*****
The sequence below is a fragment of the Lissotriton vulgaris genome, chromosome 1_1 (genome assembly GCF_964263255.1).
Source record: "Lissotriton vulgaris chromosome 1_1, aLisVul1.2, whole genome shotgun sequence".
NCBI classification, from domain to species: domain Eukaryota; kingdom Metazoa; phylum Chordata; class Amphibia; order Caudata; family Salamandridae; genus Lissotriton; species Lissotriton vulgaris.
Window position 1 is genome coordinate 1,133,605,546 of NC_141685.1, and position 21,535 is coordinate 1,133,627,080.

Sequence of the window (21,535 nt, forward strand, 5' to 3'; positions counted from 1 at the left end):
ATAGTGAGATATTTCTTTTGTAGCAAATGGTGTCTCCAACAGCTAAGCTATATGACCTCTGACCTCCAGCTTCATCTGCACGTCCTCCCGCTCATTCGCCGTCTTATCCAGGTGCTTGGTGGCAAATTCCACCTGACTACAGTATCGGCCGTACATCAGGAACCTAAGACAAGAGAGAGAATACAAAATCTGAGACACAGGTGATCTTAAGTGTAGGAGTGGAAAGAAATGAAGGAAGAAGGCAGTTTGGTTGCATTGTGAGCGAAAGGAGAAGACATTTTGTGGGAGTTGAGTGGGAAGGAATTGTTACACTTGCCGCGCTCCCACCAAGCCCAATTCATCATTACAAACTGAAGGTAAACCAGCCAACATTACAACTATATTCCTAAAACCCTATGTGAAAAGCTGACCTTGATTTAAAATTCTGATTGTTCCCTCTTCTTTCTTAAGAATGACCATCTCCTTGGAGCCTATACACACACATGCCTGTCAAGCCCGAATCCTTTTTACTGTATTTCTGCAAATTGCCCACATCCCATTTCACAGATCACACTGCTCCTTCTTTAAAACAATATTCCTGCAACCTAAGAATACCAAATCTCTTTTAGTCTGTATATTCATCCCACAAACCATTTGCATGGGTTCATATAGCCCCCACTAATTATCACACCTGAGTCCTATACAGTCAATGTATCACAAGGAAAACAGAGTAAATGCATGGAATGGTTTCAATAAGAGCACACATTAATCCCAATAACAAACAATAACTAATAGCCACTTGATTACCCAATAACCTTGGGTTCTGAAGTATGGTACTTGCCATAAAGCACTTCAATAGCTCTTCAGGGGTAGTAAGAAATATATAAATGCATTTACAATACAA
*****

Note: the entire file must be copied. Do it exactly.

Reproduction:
The sequence below is a fragment of the Lissotriton vulgaris genome, chromosome 1_1 (genome assembly GCF_964263255.1).
Source record: "Lissotriton vulgaris chromosome 1_1, aLisVul1.2, whole genome shotgun sequence".
NCBI classification, from domain to species: domain Eukaryota; kingdom Metazoa; phylum Chordata; class Amphibia; order Caudata; family Salamandridae; genus Lissotriton; species Lissotriton vulgaris.
Window position 1 is genome coordinate 1,133,605,546 of NC_141685.1, and position 21,535 is coordinate 1,133,627,080.

Sequence of the window (21,535 nt, forward strand, 5' to 3'; positions counted from 1 at the left end):
ATAGTGAGATATTTCTTTTGTAGCAAATGGTGTCTCCAACAGCTAAGCTATATGACCTCTGACCTCCAGCTTCATCTGCACGTCCTCCCGCTCATTCGCCGTCTTATCCAGGTGCTTGGTGGCAAATTCCACCTGACTACAGTATCGGCCGTACATCAGGAACCTAAGACAAGAGAGAGAATACAAAATCTGAGACACAGGTGATCTTAAGTGTAGGAGTGGAAAGAAATGAAGGAAGAAGGCAGTTTGGTTGCATTGTGAGCGAAAGGAGAAGACATTTTGTGGGAGTTGAGTGGGAAGGAATTGTTACACTTGCCGCGCTCCCACCAAGCCCAATTCATCATTACAAACTGAAGGTAAACCAGCCAACATTACAACTATATTCCTAAAACCCTATGTGAAAAGCTGACCTTGATTTAAAATTCTGATTGTTCCCTCTTCTTTCTTAAGAATGACCATCTCCTTGGAGCCTATACACACACATGCCTGTCAAGCCCGAATCCTTTTTACTGTATTTCTGCAAATTGCCCACATCCCATTTCACAGATCACACTGCTCCTTCTTTAAAACAATATTCCTGCAACCTAAGAATACCAAATCTCTTTTAGTCTGTATATTCATCCCACAAACCATTTGCATGGGTTCATATAGCCCCCACTAATTATCACACCTGAGTCCTATACAGTCAATGTATCACAAGGAAAACAGAGTAAATGCATGGAATGGTTTCAATAAGAGCACACATTAATCCCAATAACAAACAATAACTAATAGCCACTTGATTACCCAATAACCTTGGGTTCTGAAGTATGGTACTTGCCATAAAGCACTTCAATAGCTCTTCAGGGGTAGTAAGAAATATATAAATGCATTTACAATACAA